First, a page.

Skip to main content

By now you will be familiar with the story. London’s air quality is both illegal and lethal. Not only does it continue to breach EU legal limits, it’s much worse than the standards called for by the World Health Organisation. The equivalent of over 9,000 Londoners die prematurely every year from simply breathing. Doctors are becoming unprecedentedly vocal about the serious, irreversible long-term impacts to the health and development of London’s children. It’s a situation that has been tolerated for too long.

Politicians of all stripes have finally agreed that this cannot be allowed to continue, and the Mayor of London has promised to reduce air pollution, consulting on a raft of important measures to get a grip on this crisis. But we shouldn’t underestimate how radical the programme to clean up London’s air will need to be: only action commensurate with the scale of the problem will do and the Mayor’s current proposals, creditable as they are, still have some way to go.

The policies on the table largely focus on a new charging regime to penalise dirty cars, taxis, private hire vehicles, coaches, and heavy goods vehicles, as well as renewing London’s bus fleet with cleaner models and investing in localised pollution abatement. But of themselves they won’t be enough. For example, a large proportion of particulate emissions arises from road, tyre and brake wear: this alone indicates that switching away from current volumes and patterns of motor vehicle use will be as important as tackling tailpipe emissions.

This is all part of a broader piece. London’s surface transport system needs to meet multiple objectives, such as keeping London’s growing population moving, delivering goods and services efficiently, reducing pollution and carbon emissions and achieving zero road fatalities and serious injuries. Improving our streetscape and how our roads are used also has a pivotal role in making the capital an even more vibrant, attractive, productive and world-class place in which to live, work and play.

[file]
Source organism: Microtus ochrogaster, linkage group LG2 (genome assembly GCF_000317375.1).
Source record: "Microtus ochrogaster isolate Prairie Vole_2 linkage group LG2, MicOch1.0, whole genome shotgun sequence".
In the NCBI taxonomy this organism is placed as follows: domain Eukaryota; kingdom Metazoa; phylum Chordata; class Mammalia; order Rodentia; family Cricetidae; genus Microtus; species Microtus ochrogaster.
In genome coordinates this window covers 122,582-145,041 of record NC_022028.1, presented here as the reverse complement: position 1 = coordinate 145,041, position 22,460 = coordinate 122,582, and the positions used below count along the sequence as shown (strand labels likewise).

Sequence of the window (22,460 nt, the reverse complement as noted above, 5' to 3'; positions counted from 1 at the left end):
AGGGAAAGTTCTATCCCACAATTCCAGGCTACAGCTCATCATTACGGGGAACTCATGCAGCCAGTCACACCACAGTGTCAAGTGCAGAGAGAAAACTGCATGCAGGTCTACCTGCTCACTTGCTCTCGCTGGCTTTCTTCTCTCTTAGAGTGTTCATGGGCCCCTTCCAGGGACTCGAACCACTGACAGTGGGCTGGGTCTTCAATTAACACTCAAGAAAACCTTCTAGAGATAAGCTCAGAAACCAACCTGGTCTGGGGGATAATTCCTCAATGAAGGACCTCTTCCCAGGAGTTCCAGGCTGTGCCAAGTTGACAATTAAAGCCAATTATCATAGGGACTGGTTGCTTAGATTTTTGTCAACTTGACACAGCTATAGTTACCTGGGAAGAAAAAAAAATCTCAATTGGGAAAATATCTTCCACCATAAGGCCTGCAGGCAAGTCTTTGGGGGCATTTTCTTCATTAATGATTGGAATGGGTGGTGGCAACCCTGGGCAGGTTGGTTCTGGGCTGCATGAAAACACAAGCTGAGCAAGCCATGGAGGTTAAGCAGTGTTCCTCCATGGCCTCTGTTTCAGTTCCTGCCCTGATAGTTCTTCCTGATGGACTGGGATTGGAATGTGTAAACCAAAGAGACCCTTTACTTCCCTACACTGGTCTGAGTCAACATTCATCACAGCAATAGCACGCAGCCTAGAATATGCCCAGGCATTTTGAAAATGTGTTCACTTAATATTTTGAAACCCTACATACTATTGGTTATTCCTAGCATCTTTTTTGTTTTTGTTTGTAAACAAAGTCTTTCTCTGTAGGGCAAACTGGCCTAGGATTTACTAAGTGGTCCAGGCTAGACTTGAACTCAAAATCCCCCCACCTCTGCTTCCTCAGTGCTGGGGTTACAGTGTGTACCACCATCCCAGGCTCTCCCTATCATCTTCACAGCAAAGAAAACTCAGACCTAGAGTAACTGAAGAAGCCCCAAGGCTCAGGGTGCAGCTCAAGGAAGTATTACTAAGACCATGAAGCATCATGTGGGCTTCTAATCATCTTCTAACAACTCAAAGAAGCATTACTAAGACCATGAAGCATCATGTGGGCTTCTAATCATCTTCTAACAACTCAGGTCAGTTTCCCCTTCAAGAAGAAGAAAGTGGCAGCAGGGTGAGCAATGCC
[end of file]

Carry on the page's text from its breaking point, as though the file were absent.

Yet the current configuration won’t cut it, and profound change is required: walking and cycling must be allowed to flourish as the principal modes for everyday journeys; access to a car must be encouraged over car ownership; smarter delivery of goods and services must be incentivised; “multi-modal” journeys must be made easier and affordable; the bus network must be reorganised – the list goes on. Whatever the future system of surface transport looks like, if it’s going to be up to the job, then it won’t look like it does today.

But returning to pollution, we must at the same time acknowledge that preventing loss of life and lifelong debilitation will be costly and disruptive. If people and companies with dirty vehicles are to be penalised then the money raised must be invested in cleaner, alternative travel options – from new cycling facilities to green electricity infrastructure for vehicle charging. It will also be unjust not to provide support for those hard hit, e.g. for small scale operators least able to convert or replace their vehicles.

So far as cycling itself is concerned, let me give some specific examples of the kind of facilitation required for it flourish: giving road space over to physically-protected cycle tracks (not just blue paint) installed on the busiest routes; so-called modal filtering schemes that allow local access but block through traffic in residential areas and town centres; a 20 mph speed limit as the general rule (a proven lifesaver for pedestrians also); making “direct vision” lorries – the safest type available on the market – the norm on London’s streets; and basing housing developments around cycling, public transport and car-sharing. There is also enormous scope to open up the business-by-bike market with the recent arrival of increasingly affordable and reliable electrically-assisted cargo bikes: these are already being used by carriers such as DHL and UPS and are perfect for last-mile delivery within freight consolidation systems (indeed “e-bikes” also at a stroke make longer commutes more achievable and enjoyable by cycle). Little of this will happen organically, however, and capitalising on the enormous potential of cycling to reduce congestion, pollution and travel costs will require concerted action by the Mayor, TfL, the boroughs and business.

A new, enlightened approach to transport, together with innovation and improving technology, is dragging our city out of twentieth-century thinking. But a genuine mobility renaissance will only be possible if it carries Londoners with it. That’s why it is so encouraging that consensus is building across politicians, transport authorities, businesses, health specialists and so on to get the right policies in place, and to engage the public in them. Unlocking the multiple benefits of making London a cycling city must necessarily be at the heart of that conversation.

Ashok Sinha is CEO of London Cycling Campaign

The views expressed in this article are those of the author, not necessarily of Bright Blue.